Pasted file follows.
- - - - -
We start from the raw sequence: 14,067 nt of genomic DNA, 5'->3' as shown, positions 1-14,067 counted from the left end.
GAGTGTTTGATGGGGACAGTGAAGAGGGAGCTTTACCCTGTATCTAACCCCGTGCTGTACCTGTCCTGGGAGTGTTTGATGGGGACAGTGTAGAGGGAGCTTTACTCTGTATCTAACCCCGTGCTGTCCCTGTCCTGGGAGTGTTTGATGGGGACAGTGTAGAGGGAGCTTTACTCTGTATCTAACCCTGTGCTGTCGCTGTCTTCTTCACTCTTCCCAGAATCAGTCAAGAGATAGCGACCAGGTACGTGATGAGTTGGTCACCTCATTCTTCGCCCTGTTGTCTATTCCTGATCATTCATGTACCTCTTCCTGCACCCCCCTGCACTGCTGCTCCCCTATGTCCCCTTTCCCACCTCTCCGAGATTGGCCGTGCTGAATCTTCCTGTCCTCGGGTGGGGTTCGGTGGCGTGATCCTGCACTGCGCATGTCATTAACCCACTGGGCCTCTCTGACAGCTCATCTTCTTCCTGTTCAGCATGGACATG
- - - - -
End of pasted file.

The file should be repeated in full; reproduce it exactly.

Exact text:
We start from the raw sequence: 14,067 nt of genomic DNA, 5'->3' as shown, positions 1-14,067 counted from the left end.
GAGTGTTTGATGGGGACAGTGAAGAGGGAGCTTTACCCTGTATCTAACCCCGTGCTGTACCTGTCCTGGGAGTGTTTGATGGGGACAGTGTAGAGGGAGCTTTACTCTGTATCTAACCCCGTGCTGTCCCTGTCCTGGGAGTGTTTGATGGGGACAGTGTAGAGGGAGCTTTACTCTGTATCTAACCCTGTGCTGTCGCTGTCTTCTTCACTCTTCCCAGAATCAGTCAAGAGATAGCGACCAGGTACGTGATGAGTTGGTCACCTCATTCTTCGCCCTGTTGTCTATTCCTGATCATTCATGTACCTCTTCCTGCACCCCCCTGCACTGCTGCTCCCCTATGTCCCCTTTCCCACCTCTCCGAGATTGGCCGTGCTGAATCTTCCTGTCCTCGGGTGGGGTTCGGTGGCGTGATCCTGCACTGCGCATGTCATTAACCCACTGGGCCTCTCTGACAGCTCATCTTCTTCCTGTTCAGCATGGACATG